Read all about it: NS Books of the Year 2012
The New Statesman’s friends and contributors choose their favourite books of 2012.
Rowan Williams | A S Byatt | Ed Miliband | Ali Smith | Melvyn Bragg | Margaret Drabble | Ed Balls | Tracey Thorn | Colm Tóibín | Jesse Norman | Richard J Evans | Alain de Botton | Laura Kuenssberg | Douglas Alexander | Jenny Diski | Jon Snow | Julie Myerson | Simon Heffer | James Wood | Joan Bakewell | Mark Damazer | John Gray | David Willetts | Ruth Padel | Pankaj Mishra | Jane Shilling | Norman Lamont | Simon Blackburn | Michael Holroyd | John Banville | Laurie Penny | Geoff Dyer | Amanda Craig | Leo Robson | Tim Soutphommasane | Olivia Laing | Ed Smith | Colin McCabe | Adam Mars-Jones | David Marquand | Toby Litt | Adam Gopnik | Sarah Churchwell | Douglas Hurd | Adam Thirlwell | Talitha Stevenson | John Sutherland | Andrew Adonis | Christopher Ricks | Jonathan Derbyshire | John Burnside | Geoffrey Wheatcroft | Craig Raine | Peter Wilby | Benjamin Kunkel | Jason Cowley | Alex Preston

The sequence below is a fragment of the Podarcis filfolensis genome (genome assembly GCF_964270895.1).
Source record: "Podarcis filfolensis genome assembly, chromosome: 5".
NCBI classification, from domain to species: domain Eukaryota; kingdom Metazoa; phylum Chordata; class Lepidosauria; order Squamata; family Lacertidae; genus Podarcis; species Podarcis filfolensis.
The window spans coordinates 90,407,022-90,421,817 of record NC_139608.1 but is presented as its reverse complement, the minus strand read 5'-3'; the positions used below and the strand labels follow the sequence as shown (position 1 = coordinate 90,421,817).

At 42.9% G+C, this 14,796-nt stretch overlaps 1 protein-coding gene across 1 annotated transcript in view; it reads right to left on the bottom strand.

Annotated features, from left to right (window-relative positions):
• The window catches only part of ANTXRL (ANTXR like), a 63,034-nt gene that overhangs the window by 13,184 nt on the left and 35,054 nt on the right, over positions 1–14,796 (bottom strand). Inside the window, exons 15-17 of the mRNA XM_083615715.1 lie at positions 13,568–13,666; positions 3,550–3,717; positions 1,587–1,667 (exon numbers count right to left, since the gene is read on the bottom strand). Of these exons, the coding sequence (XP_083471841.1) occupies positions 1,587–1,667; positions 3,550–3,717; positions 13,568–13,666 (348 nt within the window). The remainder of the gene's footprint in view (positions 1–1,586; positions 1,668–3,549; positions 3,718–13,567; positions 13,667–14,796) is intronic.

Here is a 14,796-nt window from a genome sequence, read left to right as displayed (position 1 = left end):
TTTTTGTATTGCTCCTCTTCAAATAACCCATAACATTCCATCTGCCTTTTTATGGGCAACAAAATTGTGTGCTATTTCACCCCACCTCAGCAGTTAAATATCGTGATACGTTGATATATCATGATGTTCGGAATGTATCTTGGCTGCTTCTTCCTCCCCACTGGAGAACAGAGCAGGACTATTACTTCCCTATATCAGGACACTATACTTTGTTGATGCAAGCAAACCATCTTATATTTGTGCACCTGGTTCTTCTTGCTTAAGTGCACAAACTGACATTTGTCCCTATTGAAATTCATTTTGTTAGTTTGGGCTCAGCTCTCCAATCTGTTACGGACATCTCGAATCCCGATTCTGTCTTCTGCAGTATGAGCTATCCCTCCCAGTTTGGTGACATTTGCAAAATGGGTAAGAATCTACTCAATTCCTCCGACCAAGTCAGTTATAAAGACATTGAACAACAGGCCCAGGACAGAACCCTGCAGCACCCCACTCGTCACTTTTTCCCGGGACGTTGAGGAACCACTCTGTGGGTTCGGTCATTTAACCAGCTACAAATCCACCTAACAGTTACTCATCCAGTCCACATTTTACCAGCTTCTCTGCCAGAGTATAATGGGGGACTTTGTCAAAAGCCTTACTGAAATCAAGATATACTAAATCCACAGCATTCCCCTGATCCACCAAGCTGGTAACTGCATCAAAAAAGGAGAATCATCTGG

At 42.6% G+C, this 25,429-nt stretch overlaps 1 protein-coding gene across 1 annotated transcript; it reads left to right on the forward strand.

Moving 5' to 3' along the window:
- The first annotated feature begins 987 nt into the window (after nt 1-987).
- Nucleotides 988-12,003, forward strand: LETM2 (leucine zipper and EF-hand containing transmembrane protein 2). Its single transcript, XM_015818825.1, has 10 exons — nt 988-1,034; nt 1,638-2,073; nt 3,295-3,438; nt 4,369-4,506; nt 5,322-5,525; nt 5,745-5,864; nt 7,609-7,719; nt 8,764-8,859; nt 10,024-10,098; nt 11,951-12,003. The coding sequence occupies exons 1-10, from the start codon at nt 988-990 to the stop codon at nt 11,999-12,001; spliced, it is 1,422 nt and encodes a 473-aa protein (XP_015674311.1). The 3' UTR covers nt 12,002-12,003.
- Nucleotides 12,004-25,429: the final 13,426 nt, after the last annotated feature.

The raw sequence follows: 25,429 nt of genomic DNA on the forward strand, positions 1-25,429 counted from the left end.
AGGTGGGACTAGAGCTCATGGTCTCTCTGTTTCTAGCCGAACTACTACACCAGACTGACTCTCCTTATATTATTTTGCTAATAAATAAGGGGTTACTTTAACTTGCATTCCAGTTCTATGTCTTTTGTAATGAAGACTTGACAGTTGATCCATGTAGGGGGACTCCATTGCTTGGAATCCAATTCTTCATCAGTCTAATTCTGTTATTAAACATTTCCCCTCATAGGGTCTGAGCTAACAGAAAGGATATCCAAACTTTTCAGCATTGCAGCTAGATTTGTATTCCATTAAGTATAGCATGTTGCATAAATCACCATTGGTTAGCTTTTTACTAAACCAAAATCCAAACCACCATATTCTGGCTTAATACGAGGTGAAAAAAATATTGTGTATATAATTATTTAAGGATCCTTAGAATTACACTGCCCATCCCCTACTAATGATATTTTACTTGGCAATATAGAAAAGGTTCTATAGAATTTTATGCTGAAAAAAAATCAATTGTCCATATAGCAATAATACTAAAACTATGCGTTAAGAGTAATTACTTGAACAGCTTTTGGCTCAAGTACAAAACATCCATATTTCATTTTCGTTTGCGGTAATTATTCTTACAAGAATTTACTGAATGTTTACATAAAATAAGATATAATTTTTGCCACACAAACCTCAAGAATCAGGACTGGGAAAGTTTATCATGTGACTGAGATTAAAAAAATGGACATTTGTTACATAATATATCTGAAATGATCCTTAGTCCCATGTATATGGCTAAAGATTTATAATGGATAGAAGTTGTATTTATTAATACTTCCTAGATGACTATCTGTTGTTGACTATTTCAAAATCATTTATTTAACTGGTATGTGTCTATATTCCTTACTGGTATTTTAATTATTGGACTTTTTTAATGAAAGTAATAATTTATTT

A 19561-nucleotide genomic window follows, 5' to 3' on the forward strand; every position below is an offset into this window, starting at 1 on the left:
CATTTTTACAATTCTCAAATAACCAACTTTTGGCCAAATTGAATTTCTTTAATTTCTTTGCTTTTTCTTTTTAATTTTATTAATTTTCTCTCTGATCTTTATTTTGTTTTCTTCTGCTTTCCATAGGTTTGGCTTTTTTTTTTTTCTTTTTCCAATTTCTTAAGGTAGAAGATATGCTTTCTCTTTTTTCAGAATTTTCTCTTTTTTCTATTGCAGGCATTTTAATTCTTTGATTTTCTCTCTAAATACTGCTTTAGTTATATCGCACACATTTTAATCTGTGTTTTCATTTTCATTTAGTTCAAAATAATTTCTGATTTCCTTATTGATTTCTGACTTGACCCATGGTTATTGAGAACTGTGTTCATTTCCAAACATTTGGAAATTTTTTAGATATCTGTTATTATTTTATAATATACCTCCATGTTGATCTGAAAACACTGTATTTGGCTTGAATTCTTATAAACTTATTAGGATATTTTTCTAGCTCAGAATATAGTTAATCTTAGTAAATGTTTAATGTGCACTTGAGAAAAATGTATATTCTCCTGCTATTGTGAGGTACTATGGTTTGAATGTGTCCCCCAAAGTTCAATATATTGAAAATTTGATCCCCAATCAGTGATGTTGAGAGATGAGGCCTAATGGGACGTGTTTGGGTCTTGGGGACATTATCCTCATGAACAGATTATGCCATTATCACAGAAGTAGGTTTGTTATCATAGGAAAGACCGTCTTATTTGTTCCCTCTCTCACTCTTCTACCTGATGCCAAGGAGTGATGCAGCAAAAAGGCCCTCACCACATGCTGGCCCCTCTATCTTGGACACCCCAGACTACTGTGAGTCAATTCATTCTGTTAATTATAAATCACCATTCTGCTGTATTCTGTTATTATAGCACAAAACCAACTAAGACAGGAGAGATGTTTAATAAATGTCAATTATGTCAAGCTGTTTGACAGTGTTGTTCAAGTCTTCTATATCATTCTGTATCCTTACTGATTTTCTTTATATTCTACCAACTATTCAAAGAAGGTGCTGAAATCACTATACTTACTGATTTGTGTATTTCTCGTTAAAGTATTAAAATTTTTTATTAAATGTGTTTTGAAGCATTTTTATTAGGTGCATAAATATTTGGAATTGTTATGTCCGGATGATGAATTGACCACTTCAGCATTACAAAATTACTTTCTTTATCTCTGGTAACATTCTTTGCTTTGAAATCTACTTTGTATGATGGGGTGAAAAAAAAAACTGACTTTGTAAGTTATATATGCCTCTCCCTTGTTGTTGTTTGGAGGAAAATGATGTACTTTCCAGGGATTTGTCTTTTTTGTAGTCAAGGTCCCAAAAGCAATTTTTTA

Of new things, I think I most loved Chris Ware’s Building Stories (Jonathan Cape, £30), where the sadness of the narrative is fractured by the fizziness of its construction: a gorgeous box full of miniature overlapping stories. The best prose was in Michael Chabon’s Telegraph Avenue (Fourth Estate, £18.99), while I’ve found myself rereading Alejandro Zambra’s Ways of Going Home (Granta Books, £12.99), which comes out early next year, trying to work out this short novel’s intricate structure of gaps and holes. As for old things, the new complete version of Witold Gombrowicz’s Diary (Yale University Press, £15.99) is one jubilant, gruesome, unsparing self-portrait; while another is contained in The Collected Writings of Joe Brainard (Library of America, $35), whose prose is as deadpan good as Warhol’s or Gertrude Stein’s, but funnier than both of them.